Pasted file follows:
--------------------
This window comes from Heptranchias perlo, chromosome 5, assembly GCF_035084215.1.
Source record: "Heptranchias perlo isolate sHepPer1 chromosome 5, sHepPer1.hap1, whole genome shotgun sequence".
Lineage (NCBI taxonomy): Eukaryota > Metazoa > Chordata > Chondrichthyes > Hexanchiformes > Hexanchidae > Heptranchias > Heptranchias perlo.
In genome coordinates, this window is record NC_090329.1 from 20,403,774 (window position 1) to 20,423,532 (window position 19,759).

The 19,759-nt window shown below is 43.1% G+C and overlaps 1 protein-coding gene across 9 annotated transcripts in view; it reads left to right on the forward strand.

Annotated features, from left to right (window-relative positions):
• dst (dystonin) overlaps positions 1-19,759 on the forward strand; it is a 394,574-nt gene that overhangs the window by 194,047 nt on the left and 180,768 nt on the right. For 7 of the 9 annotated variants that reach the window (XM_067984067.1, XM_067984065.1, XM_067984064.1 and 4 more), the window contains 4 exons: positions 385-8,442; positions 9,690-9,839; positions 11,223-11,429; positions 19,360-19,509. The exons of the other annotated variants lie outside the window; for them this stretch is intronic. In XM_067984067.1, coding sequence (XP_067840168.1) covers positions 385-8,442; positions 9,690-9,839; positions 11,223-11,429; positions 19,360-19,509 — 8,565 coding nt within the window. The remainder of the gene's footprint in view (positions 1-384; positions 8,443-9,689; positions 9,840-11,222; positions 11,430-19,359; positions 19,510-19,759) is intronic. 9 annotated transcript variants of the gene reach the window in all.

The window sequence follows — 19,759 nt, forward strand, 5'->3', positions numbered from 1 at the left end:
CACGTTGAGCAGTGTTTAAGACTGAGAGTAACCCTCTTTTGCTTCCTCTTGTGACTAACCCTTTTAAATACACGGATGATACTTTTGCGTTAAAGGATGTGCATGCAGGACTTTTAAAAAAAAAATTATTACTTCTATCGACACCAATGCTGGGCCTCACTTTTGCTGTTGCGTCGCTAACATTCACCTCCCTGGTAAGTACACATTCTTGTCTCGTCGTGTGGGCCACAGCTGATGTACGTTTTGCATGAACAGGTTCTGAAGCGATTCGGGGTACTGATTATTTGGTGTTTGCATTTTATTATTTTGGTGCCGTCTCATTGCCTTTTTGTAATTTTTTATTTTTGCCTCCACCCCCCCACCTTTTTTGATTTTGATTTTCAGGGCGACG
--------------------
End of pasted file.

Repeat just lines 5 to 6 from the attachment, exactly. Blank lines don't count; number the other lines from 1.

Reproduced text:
The 19,759-nt window shown below is 43.1% G+C and overlaps 1 protein-coding gene across 9 annotated transcripts in view; it reads left to right on the forward strand.

Annotated features, from left to right (window-relative positions):